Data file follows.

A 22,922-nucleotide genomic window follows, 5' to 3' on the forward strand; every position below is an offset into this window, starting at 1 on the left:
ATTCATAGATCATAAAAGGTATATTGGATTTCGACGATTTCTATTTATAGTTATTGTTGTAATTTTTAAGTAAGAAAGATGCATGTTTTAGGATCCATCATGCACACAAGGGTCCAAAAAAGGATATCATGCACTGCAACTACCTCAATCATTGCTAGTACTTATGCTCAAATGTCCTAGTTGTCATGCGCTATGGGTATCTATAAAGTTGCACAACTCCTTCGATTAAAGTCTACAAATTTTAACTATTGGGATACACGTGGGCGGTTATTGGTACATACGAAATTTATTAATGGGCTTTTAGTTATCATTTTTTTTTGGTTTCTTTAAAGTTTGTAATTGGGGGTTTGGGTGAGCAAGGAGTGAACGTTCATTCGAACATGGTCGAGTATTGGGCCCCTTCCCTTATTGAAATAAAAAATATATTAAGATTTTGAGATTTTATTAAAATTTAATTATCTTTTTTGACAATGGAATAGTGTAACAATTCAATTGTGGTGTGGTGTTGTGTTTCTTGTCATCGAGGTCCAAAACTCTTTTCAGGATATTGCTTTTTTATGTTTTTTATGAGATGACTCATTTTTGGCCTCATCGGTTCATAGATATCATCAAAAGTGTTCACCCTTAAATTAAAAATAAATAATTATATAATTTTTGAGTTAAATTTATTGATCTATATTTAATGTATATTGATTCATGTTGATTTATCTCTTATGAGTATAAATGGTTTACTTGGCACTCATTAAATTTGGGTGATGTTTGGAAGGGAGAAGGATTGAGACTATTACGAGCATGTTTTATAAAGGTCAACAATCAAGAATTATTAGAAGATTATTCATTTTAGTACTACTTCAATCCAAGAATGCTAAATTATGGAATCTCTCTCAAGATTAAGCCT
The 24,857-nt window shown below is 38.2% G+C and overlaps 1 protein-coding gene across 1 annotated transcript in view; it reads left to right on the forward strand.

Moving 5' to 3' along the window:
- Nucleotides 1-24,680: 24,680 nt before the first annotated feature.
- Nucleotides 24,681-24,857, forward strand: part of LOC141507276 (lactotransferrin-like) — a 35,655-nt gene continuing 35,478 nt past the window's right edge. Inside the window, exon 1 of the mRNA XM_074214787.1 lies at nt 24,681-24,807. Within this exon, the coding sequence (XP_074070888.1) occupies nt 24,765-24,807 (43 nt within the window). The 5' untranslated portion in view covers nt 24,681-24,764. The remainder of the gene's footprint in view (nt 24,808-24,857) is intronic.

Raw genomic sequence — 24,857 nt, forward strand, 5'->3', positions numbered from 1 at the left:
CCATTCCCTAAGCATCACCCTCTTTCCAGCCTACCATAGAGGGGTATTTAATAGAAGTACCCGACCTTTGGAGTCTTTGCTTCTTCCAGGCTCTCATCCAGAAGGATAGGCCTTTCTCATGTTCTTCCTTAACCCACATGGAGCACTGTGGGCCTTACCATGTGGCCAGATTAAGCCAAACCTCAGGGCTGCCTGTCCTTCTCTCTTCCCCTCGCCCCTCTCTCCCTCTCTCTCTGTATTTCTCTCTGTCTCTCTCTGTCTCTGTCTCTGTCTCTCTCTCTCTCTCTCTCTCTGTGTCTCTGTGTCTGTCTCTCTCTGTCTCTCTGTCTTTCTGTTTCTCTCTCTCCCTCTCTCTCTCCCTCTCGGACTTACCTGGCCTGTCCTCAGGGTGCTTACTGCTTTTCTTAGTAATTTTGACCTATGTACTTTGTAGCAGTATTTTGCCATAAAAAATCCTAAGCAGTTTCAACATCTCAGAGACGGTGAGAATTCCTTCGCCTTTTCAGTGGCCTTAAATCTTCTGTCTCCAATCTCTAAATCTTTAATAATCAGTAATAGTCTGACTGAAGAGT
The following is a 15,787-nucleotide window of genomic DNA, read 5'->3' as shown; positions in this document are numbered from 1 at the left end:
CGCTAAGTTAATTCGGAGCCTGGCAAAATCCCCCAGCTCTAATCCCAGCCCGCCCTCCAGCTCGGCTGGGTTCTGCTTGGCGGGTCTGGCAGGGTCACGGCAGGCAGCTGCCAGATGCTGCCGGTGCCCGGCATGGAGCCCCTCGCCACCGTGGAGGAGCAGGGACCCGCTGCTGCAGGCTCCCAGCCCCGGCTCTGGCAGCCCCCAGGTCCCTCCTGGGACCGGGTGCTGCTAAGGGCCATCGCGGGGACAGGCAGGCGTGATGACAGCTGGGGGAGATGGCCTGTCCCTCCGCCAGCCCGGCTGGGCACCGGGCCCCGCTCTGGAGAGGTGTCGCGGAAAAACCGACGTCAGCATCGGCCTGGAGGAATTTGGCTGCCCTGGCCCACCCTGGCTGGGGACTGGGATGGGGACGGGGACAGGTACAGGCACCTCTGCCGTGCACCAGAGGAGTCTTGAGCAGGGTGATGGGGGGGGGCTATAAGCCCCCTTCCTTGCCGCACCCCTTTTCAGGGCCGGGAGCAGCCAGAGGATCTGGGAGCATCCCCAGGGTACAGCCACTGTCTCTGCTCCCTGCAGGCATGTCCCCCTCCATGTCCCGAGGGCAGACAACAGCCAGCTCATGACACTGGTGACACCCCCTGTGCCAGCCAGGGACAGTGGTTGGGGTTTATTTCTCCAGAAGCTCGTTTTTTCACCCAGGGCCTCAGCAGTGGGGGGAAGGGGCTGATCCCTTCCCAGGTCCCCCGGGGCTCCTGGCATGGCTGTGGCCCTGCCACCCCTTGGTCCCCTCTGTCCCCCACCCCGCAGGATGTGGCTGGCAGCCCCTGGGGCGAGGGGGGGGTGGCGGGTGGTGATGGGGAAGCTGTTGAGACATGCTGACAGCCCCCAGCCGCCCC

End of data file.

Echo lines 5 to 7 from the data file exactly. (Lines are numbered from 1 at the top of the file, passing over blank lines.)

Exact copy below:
- Nucleotides 1-24,680: 24,680 nt before the first annotated feature.
- Nucleotides 24,681-24,857, forward strand: part of LOC141507276 (lactotransferrin-like) — a 35,655-nt gene continuing 35,478 nt past the window's right edge. Inside the window, exon 1 of the mRNA XM_074214787.1 lies at nt 24,681-24,807. Within this exon, the coding sequence (XP_074070888.1) occupies nt 24,765-24,807 (43 nt within the window). The 5' untranslated portion in view covers nt 24,681-24,764. The remainder of the gene's footprint in view (nt 24,808-24,857) is intronic.

Raw genomic sequence — 24,857 nt, forward strand, 5'->3', positions numbered from 1 at the left: